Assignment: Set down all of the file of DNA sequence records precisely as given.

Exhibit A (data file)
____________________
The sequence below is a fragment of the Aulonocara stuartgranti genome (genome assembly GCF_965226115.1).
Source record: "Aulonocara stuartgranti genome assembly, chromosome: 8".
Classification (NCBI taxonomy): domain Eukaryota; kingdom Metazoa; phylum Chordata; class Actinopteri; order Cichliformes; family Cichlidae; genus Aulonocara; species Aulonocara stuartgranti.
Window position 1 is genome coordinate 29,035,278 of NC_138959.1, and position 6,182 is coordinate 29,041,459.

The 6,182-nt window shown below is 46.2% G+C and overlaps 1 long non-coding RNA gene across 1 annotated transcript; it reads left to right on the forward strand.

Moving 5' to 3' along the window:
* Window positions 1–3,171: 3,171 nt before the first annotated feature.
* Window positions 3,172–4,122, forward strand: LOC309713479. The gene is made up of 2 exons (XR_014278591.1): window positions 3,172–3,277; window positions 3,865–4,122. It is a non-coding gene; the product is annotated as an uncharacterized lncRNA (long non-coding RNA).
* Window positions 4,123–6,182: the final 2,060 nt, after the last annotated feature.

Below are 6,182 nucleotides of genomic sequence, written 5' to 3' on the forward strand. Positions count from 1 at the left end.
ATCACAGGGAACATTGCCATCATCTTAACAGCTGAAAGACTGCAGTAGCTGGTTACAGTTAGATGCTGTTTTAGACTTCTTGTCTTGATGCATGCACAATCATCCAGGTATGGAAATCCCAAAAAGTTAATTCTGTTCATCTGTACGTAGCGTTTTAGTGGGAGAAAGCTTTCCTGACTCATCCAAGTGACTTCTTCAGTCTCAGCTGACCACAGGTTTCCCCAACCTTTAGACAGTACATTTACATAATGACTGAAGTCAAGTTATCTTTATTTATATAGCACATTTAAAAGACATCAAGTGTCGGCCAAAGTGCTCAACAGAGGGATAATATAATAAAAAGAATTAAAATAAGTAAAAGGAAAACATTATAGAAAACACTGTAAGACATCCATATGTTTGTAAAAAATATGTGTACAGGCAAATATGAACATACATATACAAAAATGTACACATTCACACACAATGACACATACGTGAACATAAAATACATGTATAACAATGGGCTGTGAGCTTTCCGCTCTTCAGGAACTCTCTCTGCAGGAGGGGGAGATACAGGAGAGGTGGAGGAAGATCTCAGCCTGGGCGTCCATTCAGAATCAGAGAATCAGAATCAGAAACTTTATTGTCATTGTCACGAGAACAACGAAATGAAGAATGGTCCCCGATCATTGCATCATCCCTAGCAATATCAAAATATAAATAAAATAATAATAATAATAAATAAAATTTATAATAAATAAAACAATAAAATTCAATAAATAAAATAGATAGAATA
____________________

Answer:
The sequence below is a fragment of the Aulonocara stuartgranti genome (genome assembly GCF_965226115.1).
Source record: "Aulonocara stuartgranti genome assembly, chromosome: 8".
Classification (NCBI taxonomy): domain Eukaryota; kingdom Metazoa; phylum Chordata; class Actinopteri; order Cichliformes; family Cichlidae; genus Aulonocara; species Aulonocara stuartgranti.
Window position 1 is genome coordinate 29,035,278 of NC_138959.1, and position 6,182 is coordinate 29,041,459.

The 6,182-nt window shown below is 46.2% G+C and overlaps 1 long non-coding RNA gene across 1 annotated transcript; it reads left to right on the forward strand.

Moving 5' to 3' along the window:
* Window positions 1–3,171: 3,171 nt before the first annotated feature.
* Window positions 3,172–4,122, forward strand: LOC309713479. The gene is made up of 2 exons (XR_014278591.1): window positions 3,172–3,277; window positions 3,865–4,122. It is a non-coding gene; the product is annotated as an uncharacterized lncRNA (long non-coding RNA).
* Window positions 4,123–6,182: the final 2,060 nt, after the last annotated feature.

Below are 6,182 nucleotides of genomic sequence, written 5' to 3' on the forward strand. Positions count from 1 at the left end.
ATCACAGGGAACATTGCCATCATCTTAACAGCTGAAAGACTGCAGTAGCTGGTTACAGTTAGATGCTGTTTTAGACTTCTTGTCTTGATGCATGCACAATCATCCAGGTATGGAAATCCCAAAAAGTTAATTCTGTTCATCTGTACGTAGCGTTTTAGTGGGAGAAAGCTTTCCTGACTCATCCAAGTGACTTCTTCAGTCTCAGCTGACCACAGGTTTCCCCAACCTTTAGACAGTACATTTACATAATGACTGAAGTCAAGTTATCTTTATTTATATAGCACATTTAAAAGACATCAAGTGTCGGCCAAAGTGCTCAACAGAGGGATAATATAATAAAAAGAATTAAAATAAGTAAAAGGAAAACATTATAGAAAACACTGTAAGACATCCATATGTTTGTAAAAAATATGTGTACAGGCAAATATGAACATACATATACAAAAATGTACACATTCACACACAATGACACATACGTGAACATAAAATACATGTATAACAATGGGCTGTGAGCTTTCCGCTCTTCAGGAACTCTCTCTGCAGGAGGGGGAGATACAGGAGAGGTGGAGGAAGATCTCAGCCTGGGCGTCCATTCAGAATCAGAGAATCAGAATCAGAAACTTTATTGTCATTGTCACGAGAACAACGAAATGAAGAATGGTCCCCGATCATTGCATCATCCCTAGCAATATCAAAATATAAATAAAATAATAATAATAATAAATAAAATTTATAATAAATAAAACAATAAAATTCAATAAATAAAATAGATAGAATA